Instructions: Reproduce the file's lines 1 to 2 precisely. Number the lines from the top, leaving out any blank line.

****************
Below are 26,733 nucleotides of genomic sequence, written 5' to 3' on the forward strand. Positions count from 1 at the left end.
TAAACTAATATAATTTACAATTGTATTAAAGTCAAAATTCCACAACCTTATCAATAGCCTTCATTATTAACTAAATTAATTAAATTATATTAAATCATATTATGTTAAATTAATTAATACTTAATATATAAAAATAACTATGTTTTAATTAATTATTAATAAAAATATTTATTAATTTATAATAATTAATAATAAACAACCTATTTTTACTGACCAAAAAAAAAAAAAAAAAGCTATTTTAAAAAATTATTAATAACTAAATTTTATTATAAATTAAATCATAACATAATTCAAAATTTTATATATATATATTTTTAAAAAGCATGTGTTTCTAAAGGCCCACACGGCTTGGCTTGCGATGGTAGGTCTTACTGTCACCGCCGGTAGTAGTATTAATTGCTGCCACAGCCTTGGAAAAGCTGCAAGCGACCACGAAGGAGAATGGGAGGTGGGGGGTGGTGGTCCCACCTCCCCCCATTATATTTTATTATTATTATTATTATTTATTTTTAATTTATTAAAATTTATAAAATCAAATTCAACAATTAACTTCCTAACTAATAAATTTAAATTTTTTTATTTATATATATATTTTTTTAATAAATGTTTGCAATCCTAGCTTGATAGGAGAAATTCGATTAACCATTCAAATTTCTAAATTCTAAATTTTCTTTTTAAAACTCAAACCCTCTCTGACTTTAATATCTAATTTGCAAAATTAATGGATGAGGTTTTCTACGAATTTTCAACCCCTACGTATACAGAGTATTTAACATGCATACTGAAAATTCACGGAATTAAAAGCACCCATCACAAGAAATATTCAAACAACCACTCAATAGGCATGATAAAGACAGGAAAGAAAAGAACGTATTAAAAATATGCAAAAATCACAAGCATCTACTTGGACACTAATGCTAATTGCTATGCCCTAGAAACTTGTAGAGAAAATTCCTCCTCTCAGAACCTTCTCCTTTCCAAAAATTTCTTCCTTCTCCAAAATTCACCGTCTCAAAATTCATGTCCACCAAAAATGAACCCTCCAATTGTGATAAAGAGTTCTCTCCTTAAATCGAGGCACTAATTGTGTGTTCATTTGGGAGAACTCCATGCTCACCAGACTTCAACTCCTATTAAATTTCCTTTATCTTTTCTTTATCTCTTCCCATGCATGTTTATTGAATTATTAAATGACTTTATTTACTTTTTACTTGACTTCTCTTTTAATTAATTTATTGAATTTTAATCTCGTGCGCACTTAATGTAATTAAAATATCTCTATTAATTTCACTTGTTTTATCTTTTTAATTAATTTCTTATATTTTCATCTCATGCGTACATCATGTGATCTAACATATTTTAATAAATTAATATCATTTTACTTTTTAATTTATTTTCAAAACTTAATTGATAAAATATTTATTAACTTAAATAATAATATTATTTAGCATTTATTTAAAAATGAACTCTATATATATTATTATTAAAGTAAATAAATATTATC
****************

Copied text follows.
Below are 26,733 nucleotides of genomic sequence, written 5' to 3' on the forward strand. Positions count from 1 at the left end.
TAAACTAATATAATTTACAATTGTATTAAAGTCAAAATTCCACAACCTTATCAATAGCCTTCATTATTAACTAAATTAATTAAATTATATTAAATCATATTATGTTAAATTAATTAATACTTAATATATAAAAATAACTATGTTTTAATTAATTATTAATAAAAATATTTATTAATTTATAATAATTAATAATAAACAACCTATTTTTACTGACCAAAAAAAAAAAAAAAAAGCTATTTTAAAAAATTATTAATAACTAAATTTTATTATAAATTAAATCATAACATAATTCAAAATTTTATATATATATATTTTTAAAAAGCATGTGTTTCTAAAGGCCCACACGGCTTGGCTTGCGATGGTAGGTCTTACTGTCACCGCCGGTAGTAGTATTAATTGCTGCCACAGCCTTGGAAAAGCTGCAAGCGACCACGAAGGAGAATGGGAGGTGGGGGGTGGTGGTCCCACCTCCCCCCATTATATTTTATTATTATTATTATTATTTATTTTTAATTTATTAAAATTTATAAAATCAAATTCAACAATTAACTTCCTAACTAATAAATTTAAATTTTTTTATTTATATATATATTTTTTTAATAAATGTTTGCAATCCTAGCTTGATAGGAGAAATTCGATTAACCATTCAAATTTCTAAATTCTAAATTTTCTTTTTAAAACTCAAACCCTCTCTGACTTTAATATCTAATTTGCAAAATTAATGGATGAGGTTTTCTACGAATTTTCAACCCCTACGTATACAGAGTATTTAACATGCATACTGAAAATTCACGGAATTAAAAGCACCCATCACAAGAAATATTCAAACAACCACTCAATAGGCATGATAAAGACAGGAAAGAAAAGAACGTATTAAAAATATGCAAAAATCACAAGCATCTACTTGGACACTAATGCTAATTGCTATGCCCTAGAAACTTGTAGAGAAAATTCCTCCTCTCAGAACCTTCTCCTTTCCAAAAATTTCTTCCTTCTCCAAAATTCACCGTCTCAAAATTCATGTCCACCAAAAATGAACCCTCCAATTGTGATAAAGAGTTCTCTCCTTAAATCGAGGCACTAATTGTGTGTTCATTTGGGAGAACTCCATGCTCACCAGACTTCAACTCCTATTAAATTTCCTTTATCTTTTCTTTATCTCTTCCCATGCATGTTTATTGAATTATTAAATGACTTTATTTACTTTTTACTTGACTTCTCTTTTAATTAATTTATTGAATTTTAATCTCGTGCGCACTTAATGTAATTAAAATATCTCTATTAATTTCACTTGTTTTATCTTTTTAATTAATTTCTTATATTTTCATCTCATGCGTACATCATGTGATCTAACATATTTTAATAAATTAATATCATTTTACTTTTTAATTTATTTTCAAAACTTAATTGATAAAATATTTATTAACTTAAATAATAATATTATTTAGCATTTATTTAAAAATGAACTCTATATATATTATTATTAAAGTAAATAAATATTATC